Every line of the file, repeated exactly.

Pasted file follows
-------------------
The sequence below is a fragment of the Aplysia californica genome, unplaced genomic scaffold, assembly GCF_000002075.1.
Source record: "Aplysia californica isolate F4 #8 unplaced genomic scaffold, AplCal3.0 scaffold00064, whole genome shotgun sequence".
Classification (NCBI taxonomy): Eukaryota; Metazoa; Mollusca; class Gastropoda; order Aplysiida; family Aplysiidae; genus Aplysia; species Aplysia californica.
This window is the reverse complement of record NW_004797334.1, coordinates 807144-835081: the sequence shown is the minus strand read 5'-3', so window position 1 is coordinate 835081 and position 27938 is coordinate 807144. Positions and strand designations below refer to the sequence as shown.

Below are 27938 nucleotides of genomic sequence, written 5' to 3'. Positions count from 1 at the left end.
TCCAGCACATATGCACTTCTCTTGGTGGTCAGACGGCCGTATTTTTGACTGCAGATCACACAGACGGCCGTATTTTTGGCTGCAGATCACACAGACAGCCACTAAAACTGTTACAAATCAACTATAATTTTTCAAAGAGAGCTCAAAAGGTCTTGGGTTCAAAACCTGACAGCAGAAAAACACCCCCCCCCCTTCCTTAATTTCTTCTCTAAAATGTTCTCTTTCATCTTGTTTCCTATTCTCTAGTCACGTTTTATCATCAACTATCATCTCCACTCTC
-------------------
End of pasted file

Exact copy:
The sequence below is a fragment of the Aplysia californica genome, unplaced genomic scaffold, assembly GCF_000002075.1.
Source record: "Aplysia californica isolate F4 #8 unplaced genomic scaffold, AplCal3.0 scaffold00064, whole genome shotgun sequence".
Classification (NCBI taxonomy): Eukaryota; Metazoa; Mollusca; class Gastropoda; order Aplysiida; family Aplysiidae; genus Aplysia; species Aplysia californica.
This window is the reverse complement of record NW_004797334.1, coordinates 807144-835081: the sequence shown is the minus strand read 5'-3', so window position 1 is coordinate 835081 and position 27938 is coordinate 807144. Positions and strand designations below refer to the sequence as shown.

Below are 27938 nucleotides of genomic sequence, written 5' to 3'. Positions count from 1 at the left end.
TCCAGCACATATGCACTTCTCTTGGTGGTCAGACGGCCGTATTTTTGACTGCAGATCACACAGACGGCCGTATTTTTGGCTGCAGATCACACAGACAGCCACTAAAACTGTTACAAATCAACTATAATTTTTCAAAGAGAGCTCAAAAGGTCTTGGGTTCAAAACCTGACAGCAGAAAAACACCCCCCCCCCTTCCTTAATTTCTTCTCTAAAATGTTCTCTTTCATCTTGTTTCCTATTCTCTAGTCACGTTTTATCATCAACTATCATCTCCACTCTC